Bitcoin Miners to Face $10 Billion Blow from Halving

Photo of author
Written By Maya Cantina

According to a recent report by Bloomberg, Bitcoin miners are set to face more than $10 billion worth of losses due to the upcoming halving event, which is going to take place in less than five days from now.

Advertisement

The immediate reward for mining new blocks will be slashed from 6.25 BTC to just 3.125 BTC per block.

The halving is expected to deliver a particularly strong blow to those mining companies that have higher-than-average operation costs. 

Historically, miners were able to recover from the impact of block reward reduction due to bull runs that followed each halving. As noted by Chainalysis, miners were busy building cash liquidity on the verge of the first two halvings in 2012 and 2016, but this was not the case ahead of the third halving in 2020. Based on the performance of Bitcoin following the two previous mining cycles, miners waited longer to liquidate their reserves since they were anticipating higher prices. 

This time around, the aggregate balance of mining pools has also decreased by more than 20%, but the decline is much smaller compared to the first two halvings. The fact that the price of Bitcoin managed to reach a new all-time high on the cusp of halving shows allowed miners to feel more comfortable liquidating some holdings to prepare for the severe impact of the halving.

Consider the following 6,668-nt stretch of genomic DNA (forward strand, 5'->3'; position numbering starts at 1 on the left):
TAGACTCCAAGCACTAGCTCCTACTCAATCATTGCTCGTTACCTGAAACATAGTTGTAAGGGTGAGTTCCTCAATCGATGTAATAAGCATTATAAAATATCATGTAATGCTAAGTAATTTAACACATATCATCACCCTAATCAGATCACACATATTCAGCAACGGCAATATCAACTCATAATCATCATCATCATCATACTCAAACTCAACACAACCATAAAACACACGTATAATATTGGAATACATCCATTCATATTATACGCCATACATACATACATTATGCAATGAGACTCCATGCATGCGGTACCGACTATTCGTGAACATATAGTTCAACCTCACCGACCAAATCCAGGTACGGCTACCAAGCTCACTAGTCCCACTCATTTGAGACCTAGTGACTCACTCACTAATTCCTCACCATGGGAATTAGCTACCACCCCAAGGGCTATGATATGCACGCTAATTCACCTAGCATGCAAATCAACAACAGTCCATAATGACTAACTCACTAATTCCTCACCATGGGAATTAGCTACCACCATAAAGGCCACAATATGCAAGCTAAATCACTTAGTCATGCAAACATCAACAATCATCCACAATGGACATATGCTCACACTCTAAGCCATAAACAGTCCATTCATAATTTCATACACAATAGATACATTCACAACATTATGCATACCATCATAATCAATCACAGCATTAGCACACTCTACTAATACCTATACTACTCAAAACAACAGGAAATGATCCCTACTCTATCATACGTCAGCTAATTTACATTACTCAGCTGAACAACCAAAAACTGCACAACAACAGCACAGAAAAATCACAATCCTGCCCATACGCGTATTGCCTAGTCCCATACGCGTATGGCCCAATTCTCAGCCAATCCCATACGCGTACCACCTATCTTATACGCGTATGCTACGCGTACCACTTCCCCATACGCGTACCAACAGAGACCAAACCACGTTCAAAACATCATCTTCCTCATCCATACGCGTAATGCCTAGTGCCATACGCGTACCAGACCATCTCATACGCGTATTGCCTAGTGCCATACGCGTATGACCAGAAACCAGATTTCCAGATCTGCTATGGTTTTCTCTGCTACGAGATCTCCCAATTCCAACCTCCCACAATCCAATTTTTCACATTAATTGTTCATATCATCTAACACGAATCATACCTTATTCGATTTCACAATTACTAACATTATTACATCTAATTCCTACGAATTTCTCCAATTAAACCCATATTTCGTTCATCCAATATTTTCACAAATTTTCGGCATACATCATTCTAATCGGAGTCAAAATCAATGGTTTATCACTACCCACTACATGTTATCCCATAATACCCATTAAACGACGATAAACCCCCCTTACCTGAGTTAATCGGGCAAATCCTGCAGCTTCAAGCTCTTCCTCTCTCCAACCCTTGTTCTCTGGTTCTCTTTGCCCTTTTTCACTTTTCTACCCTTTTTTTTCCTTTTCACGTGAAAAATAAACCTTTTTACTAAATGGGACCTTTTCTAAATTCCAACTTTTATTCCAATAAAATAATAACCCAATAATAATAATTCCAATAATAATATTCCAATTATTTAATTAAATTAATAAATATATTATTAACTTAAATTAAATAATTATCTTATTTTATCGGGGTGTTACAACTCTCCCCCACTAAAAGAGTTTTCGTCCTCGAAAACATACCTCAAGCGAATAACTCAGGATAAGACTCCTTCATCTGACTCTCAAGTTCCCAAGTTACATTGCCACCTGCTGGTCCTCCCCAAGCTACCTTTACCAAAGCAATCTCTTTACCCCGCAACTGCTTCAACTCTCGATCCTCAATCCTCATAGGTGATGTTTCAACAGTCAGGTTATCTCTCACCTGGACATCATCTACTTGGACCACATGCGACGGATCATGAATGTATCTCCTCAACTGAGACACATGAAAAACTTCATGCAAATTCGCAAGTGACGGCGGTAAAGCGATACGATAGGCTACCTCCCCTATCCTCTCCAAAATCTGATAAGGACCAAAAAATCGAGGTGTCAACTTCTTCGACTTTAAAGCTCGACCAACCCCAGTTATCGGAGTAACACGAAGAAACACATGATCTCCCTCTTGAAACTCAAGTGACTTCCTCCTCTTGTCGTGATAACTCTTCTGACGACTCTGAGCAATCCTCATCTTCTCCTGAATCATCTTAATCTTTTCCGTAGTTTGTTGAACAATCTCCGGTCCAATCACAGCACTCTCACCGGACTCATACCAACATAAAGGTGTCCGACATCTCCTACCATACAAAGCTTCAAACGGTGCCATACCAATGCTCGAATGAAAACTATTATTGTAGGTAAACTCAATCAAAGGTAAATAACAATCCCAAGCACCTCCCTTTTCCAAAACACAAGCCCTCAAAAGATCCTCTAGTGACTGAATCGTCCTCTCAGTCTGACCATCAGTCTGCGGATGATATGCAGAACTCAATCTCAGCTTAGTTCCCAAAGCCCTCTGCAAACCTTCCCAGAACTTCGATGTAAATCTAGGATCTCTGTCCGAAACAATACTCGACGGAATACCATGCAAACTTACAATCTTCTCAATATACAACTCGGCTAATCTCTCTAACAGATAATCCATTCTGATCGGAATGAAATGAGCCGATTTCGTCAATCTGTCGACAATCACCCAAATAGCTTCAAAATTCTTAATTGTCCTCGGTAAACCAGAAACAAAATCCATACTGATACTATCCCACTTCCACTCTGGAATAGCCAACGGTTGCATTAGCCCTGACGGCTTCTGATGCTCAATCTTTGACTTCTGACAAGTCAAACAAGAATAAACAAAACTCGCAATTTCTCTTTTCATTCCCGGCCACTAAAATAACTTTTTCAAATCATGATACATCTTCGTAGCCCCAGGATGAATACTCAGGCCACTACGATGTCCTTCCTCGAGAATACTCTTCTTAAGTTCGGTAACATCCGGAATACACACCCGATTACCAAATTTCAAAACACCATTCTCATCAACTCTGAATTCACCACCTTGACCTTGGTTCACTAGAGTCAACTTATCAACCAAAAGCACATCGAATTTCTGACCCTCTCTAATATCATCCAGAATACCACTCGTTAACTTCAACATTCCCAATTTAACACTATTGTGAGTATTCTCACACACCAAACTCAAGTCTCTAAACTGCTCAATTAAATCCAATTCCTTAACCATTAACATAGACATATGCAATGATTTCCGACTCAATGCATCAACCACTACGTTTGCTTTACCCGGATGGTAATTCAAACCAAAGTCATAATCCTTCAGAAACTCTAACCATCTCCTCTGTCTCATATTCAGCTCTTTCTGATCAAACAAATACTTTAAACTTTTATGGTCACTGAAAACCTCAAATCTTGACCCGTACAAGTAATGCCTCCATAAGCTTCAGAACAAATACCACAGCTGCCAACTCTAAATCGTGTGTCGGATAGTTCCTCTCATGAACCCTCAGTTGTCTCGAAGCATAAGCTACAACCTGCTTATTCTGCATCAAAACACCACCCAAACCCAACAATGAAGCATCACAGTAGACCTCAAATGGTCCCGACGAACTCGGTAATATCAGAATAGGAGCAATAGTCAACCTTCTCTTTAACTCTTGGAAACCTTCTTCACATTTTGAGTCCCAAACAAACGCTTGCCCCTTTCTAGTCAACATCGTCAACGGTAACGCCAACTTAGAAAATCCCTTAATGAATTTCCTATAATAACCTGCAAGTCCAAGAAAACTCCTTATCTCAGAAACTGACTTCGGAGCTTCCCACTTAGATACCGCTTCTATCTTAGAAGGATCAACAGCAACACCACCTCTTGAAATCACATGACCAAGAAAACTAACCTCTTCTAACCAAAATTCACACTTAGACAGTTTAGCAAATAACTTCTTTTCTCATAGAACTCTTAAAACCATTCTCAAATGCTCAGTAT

A double-whammy 

Apart from the Bitcoin halving, miners also have to deal with growing competition from artificial intelligence (AI) companies. 

Core Scientific CEO Adam Sullivan has noted that power has become “extraordinarily constrained” in the US. 

Tech giants of the likes of Amazon are willing to spend massive amounts of money on data centers. This will make it harder for miners to secure new low-cost power contracts.

SOURCE

Leave a Comment

asu asu asu asu asu asu asu asu asu asu asu asu asu asu asu

. . . . . . . . . . . . . . . . . . . . . . . . . . . . . . . . . . . . . . . . . . . . . . . . . . . . . . . . . . . . . . . . . . . . . . . . . . . . . . . . . . . . . . . . . . . . . . . . . . . . . . . . . . . . . . . . . . . . . . . . . . . . . . . . . . . . . . . . . . . . . . . . . . . . . . . . . . . . . . . . . . . . . . . . . . . . . . . . . . . . . . . . . . . . . . . . . . . . . . . . . . . . . . . . . . . . . . . . . . . . . . . . . . . . . . . . . . . . . a14t a14t a14t a14t a14t a14t a14t a14t a14t a14t a14t a14t a14t a14t a14t a14t a14t a14t a14t a14t a14t a14t a14t a14t a14t a14t a14t a14t a14t a14t a14t a14t a14t a14t a14t a14t a14t a14t a14t a14t a14t a14t a14t a14t a14t a14t a14t a14t a14t a14t a14t a14t a14t a14t a14t a14t a14t a14t a14t a14t a14t a14t a14t a14t a14t a14t a14t a14t a14t a14t a14t a14t a14t a14t a14t a14t a14t a14t a14t a14t a14t a14t a14t a14t a14t a14t a14t a14t a14t a14t a14t a14t a14t a14t a14t a14t a14t a14t a14t a14t a14t a14t a14t a14t a14t